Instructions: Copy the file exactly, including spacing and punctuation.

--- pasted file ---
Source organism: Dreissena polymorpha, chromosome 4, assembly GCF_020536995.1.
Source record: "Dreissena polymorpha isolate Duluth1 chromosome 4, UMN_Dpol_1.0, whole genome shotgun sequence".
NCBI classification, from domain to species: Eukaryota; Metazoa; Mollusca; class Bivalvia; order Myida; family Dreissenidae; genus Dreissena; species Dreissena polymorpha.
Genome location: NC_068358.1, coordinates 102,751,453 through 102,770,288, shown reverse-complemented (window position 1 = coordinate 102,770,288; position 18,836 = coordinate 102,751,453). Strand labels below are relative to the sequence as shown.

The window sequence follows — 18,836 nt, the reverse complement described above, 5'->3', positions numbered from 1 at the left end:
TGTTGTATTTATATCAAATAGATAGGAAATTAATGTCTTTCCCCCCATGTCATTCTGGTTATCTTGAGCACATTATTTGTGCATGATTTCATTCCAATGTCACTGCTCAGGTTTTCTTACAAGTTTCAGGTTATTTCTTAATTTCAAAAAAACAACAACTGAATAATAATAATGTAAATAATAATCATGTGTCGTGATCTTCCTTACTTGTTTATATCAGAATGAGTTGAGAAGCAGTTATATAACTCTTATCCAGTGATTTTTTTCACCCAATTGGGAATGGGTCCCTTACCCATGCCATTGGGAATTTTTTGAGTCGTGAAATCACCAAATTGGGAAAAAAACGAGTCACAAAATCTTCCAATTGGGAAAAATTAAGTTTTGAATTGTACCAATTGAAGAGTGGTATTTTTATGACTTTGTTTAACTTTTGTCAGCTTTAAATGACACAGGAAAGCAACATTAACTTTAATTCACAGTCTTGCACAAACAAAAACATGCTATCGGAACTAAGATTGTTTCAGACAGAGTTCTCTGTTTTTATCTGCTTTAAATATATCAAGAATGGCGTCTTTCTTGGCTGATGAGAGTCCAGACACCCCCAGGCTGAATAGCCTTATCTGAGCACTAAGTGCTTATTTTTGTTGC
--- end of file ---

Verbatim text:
Source organism: Dreissena polymorpha, chromosome 4, assembly GCF_020536995.1.
Source record: "Dreissena polymorpha isolate Duluth1 chromosome 4, UMN_Dpol_1.0, whole genome shotgun sequence".
NCBI classification, from domain to species: Eukaryota; Metazoa; Mollusca; class Bivalvia; order Myida; family Dreissenidae; genus Dreissena; species Dreissena polymorpha.
Genome location: NC_068358.1, coordinates 102,751,453 through 102,770,288, shown reverse-complemented (window position 1 = coordinate 102,770,288; position 18,836 = coordinate 102,751,453). Strand labels below are relative to the sequence as shown.

The window sequence follows — 18,836 nt, the reverse complement described above, 5'->3', positions numbered from 1 at the left end:
TGTTGTATTTATATCAAATAGATAGGAAATTAATGTCTTTCCCCCCATGTCATTCTGGTTATCTTGAGCACATTATTTGTGCATGATTTCATTCCAATGTCACTGCTCAGGTTTTCTTACAAGTTTCAGGTTATTTCTTAATTTCAAAAAAACAACAACTGAATAATAATAATGTAAATAATAATCATGTGTCGTGATCTTCCTTACTTGTTTATATCAGAATGAGTTGAGAAGCAGTTATATAACTCTTATCCAGTGATTTTTTTCACCCAATTGGGAATGGGTCCCTTACCCATGCCATTGGGAATTTTTTGAGTCGTGAAATCACCAAATTGGGAAAAAAACGAGTCACAAAATCTTCCAATTGGGAAAAATTAAGTTTTGAATTGTACCAATTGAAGAGTGGTATTTTTATGACTTTGTTTAACTTTTGTCAGCTTTAAATGACACAGGAAAGCAACATTAACTTTAATTCACAGTCTTGCACAAACAAAAACATGCTATCGGAACTAAGATTGTTTCAGACAGAGTTCTCTGTTTTTATCTGCTTTAAATATATCAAGAATGGCGTCTTTCTTGGCTGATGAGAGTCCAGACACCCCCAGGCTGAATAGCCTTATCTGAGCACTAAGTGCTTATTTTTGTTGC